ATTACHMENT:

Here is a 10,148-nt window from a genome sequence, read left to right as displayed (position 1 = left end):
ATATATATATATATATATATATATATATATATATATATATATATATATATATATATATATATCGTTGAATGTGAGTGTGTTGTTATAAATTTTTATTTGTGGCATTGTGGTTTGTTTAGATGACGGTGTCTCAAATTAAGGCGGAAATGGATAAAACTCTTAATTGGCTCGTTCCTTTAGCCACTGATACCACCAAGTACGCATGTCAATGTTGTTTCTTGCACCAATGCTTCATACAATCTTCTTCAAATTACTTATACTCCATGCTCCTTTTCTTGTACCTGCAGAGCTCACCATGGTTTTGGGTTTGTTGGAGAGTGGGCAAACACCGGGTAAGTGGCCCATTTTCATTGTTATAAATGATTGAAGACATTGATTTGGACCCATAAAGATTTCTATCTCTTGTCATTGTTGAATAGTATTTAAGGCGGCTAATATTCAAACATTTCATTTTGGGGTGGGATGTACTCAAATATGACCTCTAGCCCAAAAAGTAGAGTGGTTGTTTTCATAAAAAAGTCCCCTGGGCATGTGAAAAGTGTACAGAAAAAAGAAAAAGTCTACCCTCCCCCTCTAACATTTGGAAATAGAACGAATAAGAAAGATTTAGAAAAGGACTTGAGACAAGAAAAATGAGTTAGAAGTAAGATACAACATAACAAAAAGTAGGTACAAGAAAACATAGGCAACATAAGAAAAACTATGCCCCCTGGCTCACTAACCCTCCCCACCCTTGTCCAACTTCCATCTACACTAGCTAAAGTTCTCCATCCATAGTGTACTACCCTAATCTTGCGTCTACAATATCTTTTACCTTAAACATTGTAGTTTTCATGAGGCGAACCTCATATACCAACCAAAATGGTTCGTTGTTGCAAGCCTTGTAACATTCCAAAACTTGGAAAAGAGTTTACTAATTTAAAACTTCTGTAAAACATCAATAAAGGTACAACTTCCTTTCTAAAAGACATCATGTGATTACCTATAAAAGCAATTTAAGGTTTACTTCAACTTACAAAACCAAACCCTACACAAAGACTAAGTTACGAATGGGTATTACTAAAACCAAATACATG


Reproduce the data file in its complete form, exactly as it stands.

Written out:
Here is a 10,148-nt window from a genome sequence, read left to right as displayed (position 1 = left end):
ATATATATATATATATATATATATATATATATATATATATATATATATATATATATATATATCGTTGAATGTGAGTGTGTTGTTATAAATTTTTATTTGTGGCATTGTGGTTTGTTTAGATGACGGTGTCTCAAATTAAGGCGGAAATGGATAAAACTCTTAATTGGCTCGTTCCTTTAGCCACTGATACCACCAAGTACGCATGTCAATGTTGTTTCTTGCACCAATGCTTCATACAATCTTCTTCAAATTACTTATACTCCATGCTCCTTTTCTTGTACCTGCAGAGCTCACCATGGTTTTGGGTTTGTTGGAGAGTGGGCAAACACCGGGTAAGTGGCCCATTTTCATTGTTATAAATGATTGAAGACATTGATTTGGACCCATAAAGATTTCTATCTCTTGTCATTGTTGAATAGTATTTAAGGCGGCTAATATTCAAACATTTCATTTTGGGGTGGGATGTACTCAAATATGACCTCTAGCCCAAAAAGTAGAGTGGTTGTTTTCATAAAAAAGTCCCCTGGGCATGTGAAAAGTGTACAGAAAAAAGAAAAAGTCTACCCTCCCCCTCTAACATTTGGAAATAGAACGAATAAGAAAGATTTAGAAAAGGACTTGAGACAAGAAAAATGAGTTAGAAGTAAGATACAACATAACAAAAAGTAGGTACAAGAAAACATAGGCAACATAAGAAAAACTATGCCCCCTGGCTCACTAACCCTCCCCACCCTTGTCCAACTTCCATCTACACTAGCTAAAGTTCTCCATCCATAGTGTACTACCCTAATCTTGCGTCTACAATATCTTTTACCTTAAACATTGTAGTTTTCATGAGGCGAACCTCATATACCAACCAAAATGGTTCGTTGTTGCAAGCCTTGTAACATTCCAAAACTTGGAAAAGAGTTTACTAATTTAAAACTTCTGTAAAACATCAATAAAGGTACAACTTCCTTTCTAAAAGACATCATGTGATTACCTATAAAAGCAATTTAAGGTTTACTTCAACTTACAAAACCAAACCCTACACAAAGACTAAGTTACGAATGGGTATTACTAAAACCAAATACATG